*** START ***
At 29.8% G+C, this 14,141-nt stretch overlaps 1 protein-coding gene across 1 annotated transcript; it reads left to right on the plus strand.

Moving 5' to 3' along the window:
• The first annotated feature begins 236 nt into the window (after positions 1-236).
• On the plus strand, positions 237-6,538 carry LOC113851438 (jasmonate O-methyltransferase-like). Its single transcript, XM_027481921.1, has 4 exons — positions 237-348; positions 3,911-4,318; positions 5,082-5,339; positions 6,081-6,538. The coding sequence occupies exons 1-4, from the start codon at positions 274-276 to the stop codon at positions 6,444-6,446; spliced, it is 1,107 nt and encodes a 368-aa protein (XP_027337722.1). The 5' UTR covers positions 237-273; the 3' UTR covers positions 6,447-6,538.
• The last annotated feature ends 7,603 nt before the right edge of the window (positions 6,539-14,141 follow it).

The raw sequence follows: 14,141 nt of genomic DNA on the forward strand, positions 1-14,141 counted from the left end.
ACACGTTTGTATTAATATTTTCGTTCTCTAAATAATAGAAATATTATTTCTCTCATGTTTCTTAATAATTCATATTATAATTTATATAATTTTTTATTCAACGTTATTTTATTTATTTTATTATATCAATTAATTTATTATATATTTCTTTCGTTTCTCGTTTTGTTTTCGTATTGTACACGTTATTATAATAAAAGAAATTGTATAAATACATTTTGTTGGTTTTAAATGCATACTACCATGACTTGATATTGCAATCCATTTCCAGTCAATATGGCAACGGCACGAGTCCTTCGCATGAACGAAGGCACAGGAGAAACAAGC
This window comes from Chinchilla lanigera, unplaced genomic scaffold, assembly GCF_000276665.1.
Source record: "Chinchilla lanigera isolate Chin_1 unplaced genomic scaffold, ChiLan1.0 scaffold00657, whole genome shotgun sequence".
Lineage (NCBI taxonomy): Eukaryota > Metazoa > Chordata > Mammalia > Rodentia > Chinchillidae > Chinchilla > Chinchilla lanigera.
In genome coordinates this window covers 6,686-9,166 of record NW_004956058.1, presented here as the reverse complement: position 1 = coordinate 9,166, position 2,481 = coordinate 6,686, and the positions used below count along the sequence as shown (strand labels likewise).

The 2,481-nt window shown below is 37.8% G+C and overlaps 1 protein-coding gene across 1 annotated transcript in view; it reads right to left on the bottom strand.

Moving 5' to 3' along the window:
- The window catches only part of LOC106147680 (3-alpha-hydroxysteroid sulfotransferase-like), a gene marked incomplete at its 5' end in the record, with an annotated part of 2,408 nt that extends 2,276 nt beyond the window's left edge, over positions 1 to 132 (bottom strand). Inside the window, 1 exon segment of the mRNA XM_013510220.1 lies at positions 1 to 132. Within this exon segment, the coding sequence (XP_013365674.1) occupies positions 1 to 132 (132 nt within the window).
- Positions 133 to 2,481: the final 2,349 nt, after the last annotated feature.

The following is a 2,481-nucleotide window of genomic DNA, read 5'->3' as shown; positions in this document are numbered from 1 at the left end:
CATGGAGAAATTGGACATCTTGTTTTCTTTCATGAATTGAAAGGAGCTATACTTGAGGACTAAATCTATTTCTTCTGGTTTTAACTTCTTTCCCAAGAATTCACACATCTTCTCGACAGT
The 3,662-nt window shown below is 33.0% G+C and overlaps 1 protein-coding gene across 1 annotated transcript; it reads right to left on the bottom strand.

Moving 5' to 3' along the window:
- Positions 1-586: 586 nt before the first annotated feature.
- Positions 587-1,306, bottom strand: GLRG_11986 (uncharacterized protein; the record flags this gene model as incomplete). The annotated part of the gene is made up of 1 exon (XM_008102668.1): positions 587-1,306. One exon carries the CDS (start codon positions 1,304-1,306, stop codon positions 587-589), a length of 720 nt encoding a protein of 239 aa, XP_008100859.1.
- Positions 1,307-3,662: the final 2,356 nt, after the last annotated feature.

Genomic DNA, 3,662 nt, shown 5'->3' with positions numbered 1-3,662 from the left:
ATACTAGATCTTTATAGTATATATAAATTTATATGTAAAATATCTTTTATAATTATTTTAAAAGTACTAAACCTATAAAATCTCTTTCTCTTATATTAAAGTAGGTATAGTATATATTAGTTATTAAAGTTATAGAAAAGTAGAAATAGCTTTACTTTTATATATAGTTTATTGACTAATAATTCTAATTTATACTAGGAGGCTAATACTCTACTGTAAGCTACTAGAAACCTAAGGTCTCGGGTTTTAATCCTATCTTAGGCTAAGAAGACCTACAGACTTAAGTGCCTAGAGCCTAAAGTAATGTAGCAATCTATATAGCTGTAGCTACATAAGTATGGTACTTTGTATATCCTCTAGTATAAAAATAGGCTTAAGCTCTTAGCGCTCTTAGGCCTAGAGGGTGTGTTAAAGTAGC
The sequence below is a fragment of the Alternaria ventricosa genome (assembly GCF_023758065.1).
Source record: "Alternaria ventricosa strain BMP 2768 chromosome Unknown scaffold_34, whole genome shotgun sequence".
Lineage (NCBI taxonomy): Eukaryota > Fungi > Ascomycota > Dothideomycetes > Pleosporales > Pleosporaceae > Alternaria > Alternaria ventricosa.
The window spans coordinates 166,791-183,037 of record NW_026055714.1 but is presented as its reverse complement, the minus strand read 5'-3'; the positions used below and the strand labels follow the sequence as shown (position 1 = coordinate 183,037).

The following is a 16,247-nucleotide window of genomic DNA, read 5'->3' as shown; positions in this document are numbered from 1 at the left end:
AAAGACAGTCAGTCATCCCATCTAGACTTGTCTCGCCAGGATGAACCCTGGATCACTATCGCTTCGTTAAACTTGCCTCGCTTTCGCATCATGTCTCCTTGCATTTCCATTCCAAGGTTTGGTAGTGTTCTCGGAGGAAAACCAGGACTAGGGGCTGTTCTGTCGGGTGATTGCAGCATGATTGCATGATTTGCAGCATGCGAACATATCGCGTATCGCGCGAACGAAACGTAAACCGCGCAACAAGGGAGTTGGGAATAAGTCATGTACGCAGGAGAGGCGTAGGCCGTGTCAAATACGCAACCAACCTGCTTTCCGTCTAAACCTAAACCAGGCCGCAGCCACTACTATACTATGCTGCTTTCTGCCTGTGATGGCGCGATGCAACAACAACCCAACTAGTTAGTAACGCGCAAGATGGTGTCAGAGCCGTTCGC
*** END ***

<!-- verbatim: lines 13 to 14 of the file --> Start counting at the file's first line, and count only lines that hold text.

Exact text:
Moving 5' to 3' along the window:
- The window catches only part of LOC106147680 (3-alpha-hydroxysteroid sulfotransferase-like), a gene marked incomplete at its 5' end in the record, with an annotated part of 2,408 nt that extends 2,276 nt beyond the window's left edge, over positions 1 to 132 (bottom strand). Inside the window, 1 exon segment of the mRNA XM_013510220.1 lies at positions 1 to 132. Within this exon segment, the coding sequence (XP_013365674.1) occupies positions 1 to 132 (132 nt within the window).